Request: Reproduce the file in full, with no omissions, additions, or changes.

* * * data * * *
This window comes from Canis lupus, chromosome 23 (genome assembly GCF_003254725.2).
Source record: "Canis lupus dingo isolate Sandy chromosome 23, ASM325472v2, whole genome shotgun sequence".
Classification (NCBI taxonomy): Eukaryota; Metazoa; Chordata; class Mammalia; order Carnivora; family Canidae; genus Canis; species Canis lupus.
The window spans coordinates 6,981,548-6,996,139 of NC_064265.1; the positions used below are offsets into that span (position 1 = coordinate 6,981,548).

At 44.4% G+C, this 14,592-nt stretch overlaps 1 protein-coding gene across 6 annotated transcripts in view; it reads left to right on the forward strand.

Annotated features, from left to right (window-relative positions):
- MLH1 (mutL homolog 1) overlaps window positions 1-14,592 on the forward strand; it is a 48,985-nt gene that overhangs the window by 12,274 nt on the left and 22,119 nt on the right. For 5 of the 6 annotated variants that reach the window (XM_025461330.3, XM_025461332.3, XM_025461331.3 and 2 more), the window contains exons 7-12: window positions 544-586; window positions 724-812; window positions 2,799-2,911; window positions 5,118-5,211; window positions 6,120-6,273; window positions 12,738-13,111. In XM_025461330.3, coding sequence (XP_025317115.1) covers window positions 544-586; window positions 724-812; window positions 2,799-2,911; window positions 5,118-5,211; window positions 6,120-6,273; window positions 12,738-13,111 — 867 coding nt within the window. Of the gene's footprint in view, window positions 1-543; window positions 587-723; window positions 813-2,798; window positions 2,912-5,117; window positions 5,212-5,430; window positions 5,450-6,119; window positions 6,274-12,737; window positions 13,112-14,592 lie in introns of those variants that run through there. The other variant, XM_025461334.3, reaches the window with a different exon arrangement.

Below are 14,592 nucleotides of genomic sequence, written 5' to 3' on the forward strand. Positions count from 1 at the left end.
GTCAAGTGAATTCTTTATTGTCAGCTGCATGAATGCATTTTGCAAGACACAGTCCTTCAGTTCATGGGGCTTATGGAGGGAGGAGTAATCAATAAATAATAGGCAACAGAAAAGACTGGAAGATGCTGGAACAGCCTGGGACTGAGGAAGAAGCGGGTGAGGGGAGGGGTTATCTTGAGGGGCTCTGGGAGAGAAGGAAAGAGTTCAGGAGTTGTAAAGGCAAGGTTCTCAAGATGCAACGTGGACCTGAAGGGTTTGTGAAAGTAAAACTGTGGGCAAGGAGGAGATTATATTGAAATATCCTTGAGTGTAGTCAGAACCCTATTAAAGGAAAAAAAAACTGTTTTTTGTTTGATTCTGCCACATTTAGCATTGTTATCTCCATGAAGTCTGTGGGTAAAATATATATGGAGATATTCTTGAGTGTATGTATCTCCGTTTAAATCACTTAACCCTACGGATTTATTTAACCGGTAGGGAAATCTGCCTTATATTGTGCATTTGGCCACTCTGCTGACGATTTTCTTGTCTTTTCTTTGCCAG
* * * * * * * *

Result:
This window comes from Canis lupus, chromosome 23 (genome assembly GCF_003254725.2).
Source record: "Canis lupus dingo isolate Sandy chromosome 23, ASM325472v2, whole genome shotgun sequence".
Classification (NCBI taxonomy): Eukaryota; Metazoa; Chordata; class Mammalia; order Carnivora; family Canidae; genus Canis; species Canis lupus.
The window spans coordinates 6,981,548-6,996,139 of NC_064265.1; the positions used below are offsets into that span (position 1 = coordinate 6,981,548).

At 44.4% G+C, this 14,592-nt stretch overlaps 1 protein-coding gene across 6 annotated transcripts in view; it reads left to right on the forward strand.

Annotated features, from left to right (window-relative positions):
- MLH1 (mutL homolog 1) overlaps window positions 1-14,592 on the forward strand; it is a 48,985-nt gene that overhangs the window by 12,274 nt on the left and 22,119 nt on the right. For 5 of the 6 annotated variants that reach the window (XM_025461330.3, XM_025461332.3, XM_025461331.3 and 2 more), the window contains exons 7-12: window positions 544-586; window positions 724-812; window positions 2,799-2,911; window positions 5,118-5,211; window positions 6,120-6,273; window positions 12,738-13,111. In XM_025461330.3, coding sequence (XP_025317115.1) covers window positions 544-586; window positions 724-812; window positions 2,799-2,911; window positions 5,118-5,211; window positions 6,120-6,273; window positions 12,738-13,111 — 867 coding nt within the window. Of the gene's footprint in view, window positions 1-543; window positions 587-723; window positions 813-2,798; window positions 2,912-5,117; window positions 5,212-5,430; window positions 5,450-6,119; window positions 6,274-12,737; window positions 13,112-14,592 lie in introns of those variants that run through there. The other variant, XM_025461334.3, reaches the window with a different exon arrangement.

Below are 14,592 nucleotides of genomic sequence, written 5' to 3' on the forward strand. Positions count from 1 at the left end.
GTCAAGTGAATTCTTTATTGTCAGCTGCATGAATGCATTTTGCAAGACACAGTCCTTCAGTTCATGGGGCTTATGGAGGGAGGAGTAATCAATAAATAATAGGCAACAGAAAAGACTGGAAGATGCTGGAACAGCCTGGGACTGAGGAAGAAGCGGGTGAGGGGAGGGGTTATCTTGAGGGGCTCTGGGAGAGAAGGAAAGAGTTCAGGAGTTGTAAAGGCAAGGTTCTCAAGATGCAACGTGGACCTGAAGGGTTTGTGAAAGTAAAACTGTGGGCAAGGAGGAGATTATATTGAAATATCCTTGAGTGTAGTCAGAACCCTATTAAAGGAAAAAAAAACTGTTTTTTGTTTGATTCTGCCACATTTAGCATTGTTATCTCCATGAAGTCTGTGGGTAAAATATATATGGAGATATTCTTGAGTGTATGTATCTCCGTTTAAATCACTTAACCCTACGGATTTATTTAACCGGTAGGGAAATCTGCCTTATATTGTGCATTTGGCCACTCTGCTGACGATTTTCTTGTCTTTTCTTTGCCAG